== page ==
This change in the way many people work is one of the reasons why the CIPD developed its new profession map, which was launched at the conference. The map encourages HR professionals to make decisions that will have the greatest impact on their people – which the map describes as its “purpose” – considering the organisation’s values, HR’s professional and specialist knowledge, and core behaviours.
Cheese said decisions should be “principles-led, evidence based and outcomes driven” and should be made with the individual organisation in mind, as sometimes examples of best practice or what works at one organisation would not translate easily into another.
HR too much in the past has thought of itself as a controlling function, so have created all these policies and rules, which don’t engender any sense of trust” – Peter Cheese, CIPD
“The world has moved on from best practice and a standard model. We have to think very much from the context of the organisation we are in, and then go back to the very fundamental knowledge from which we can drive outcomes,” he told Personnel Today.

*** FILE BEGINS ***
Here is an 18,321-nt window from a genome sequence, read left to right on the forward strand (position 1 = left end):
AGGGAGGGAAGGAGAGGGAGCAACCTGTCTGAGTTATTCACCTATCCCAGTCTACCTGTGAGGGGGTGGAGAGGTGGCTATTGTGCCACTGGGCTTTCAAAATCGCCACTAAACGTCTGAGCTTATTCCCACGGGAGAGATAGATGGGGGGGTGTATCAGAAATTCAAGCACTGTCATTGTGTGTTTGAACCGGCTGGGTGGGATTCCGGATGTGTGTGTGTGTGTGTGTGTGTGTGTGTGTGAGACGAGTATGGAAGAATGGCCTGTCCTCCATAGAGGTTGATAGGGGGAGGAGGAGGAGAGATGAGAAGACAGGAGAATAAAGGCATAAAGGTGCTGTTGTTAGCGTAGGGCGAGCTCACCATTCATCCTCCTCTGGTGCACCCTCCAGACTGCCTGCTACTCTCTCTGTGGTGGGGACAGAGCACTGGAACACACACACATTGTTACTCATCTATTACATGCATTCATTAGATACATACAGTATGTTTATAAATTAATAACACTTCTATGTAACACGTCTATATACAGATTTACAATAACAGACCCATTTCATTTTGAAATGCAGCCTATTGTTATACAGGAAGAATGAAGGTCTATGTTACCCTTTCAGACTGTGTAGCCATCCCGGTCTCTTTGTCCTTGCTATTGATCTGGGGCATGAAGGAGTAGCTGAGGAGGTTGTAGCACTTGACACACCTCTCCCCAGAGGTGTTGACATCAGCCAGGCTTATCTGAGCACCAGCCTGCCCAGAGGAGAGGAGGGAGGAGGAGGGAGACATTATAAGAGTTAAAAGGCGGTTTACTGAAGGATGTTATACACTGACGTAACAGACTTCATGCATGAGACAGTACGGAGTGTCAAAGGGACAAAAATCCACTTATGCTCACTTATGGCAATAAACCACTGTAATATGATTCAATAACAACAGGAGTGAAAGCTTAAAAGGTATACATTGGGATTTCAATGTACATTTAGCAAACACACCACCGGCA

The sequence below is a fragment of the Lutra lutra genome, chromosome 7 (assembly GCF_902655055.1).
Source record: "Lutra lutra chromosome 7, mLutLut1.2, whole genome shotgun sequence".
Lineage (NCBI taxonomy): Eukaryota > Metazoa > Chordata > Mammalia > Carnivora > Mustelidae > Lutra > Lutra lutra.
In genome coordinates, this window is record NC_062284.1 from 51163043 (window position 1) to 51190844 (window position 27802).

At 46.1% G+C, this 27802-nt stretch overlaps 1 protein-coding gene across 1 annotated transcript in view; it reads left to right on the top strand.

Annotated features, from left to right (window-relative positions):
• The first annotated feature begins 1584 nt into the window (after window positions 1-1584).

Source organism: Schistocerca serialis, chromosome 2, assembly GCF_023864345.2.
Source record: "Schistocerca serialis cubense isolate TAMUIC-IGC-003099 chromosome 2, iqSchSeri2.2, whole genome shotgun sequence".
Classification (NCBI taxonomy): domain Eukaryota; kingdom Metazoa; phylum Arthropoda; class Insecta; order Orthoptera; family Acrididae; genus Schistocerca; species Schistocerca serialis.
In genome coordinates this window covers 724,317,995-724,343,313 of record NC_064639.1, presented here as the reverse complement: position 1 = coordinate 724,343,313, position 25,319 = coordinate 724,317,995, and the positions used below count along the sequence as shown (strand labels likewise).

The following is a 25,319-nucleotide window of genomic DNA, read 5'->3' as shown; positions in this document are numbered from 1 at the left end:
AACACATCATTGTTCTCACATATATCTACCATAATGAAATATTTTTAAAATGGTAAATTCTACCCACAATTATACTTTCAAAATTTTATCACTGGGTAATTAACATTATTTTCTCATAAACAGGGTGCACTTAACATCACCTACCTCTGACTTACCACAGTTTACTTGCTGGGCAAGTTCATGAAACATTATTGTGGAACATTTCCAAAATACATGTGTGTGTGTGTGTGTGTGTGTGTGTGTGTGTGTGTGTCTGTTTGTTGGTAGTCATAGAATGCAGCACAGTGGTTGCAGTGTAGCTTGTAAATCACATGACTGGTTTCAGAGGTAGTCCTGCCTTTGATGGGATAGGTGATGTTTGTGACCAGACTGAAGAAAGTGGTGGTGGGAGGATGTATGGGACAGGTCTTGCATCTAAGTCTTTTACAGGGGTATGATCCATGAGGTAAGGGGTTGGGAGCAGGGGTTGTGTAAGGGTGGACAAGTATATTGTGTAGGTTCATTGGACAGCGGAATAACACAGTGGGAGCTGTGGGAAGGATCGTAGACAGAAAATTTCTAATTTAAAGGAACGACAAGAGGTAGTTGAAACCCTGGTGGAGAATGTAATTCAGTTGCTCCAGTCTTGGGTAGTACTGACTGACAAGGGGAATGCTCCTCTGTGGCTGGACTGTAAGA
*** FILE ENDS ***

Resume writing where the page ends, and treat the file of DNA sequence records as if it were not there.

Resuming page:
“At the heart of [the evidence] is people and we need to make sure the profession is thinking in those ways particularly.
“It equally applies to business leaders as HR. But HR in particular has a significant transition to make sure we are basing what we do on a stronger sense of evidence, clearer sense of the outcomes we are trying to drive and that we are led more by principles and not just by rules and processes.”
If organisations start to think more about what will get the best out of their people, such as trusting them to deliver their work in a way that suits them, then they could start to see more engaged and committed staff.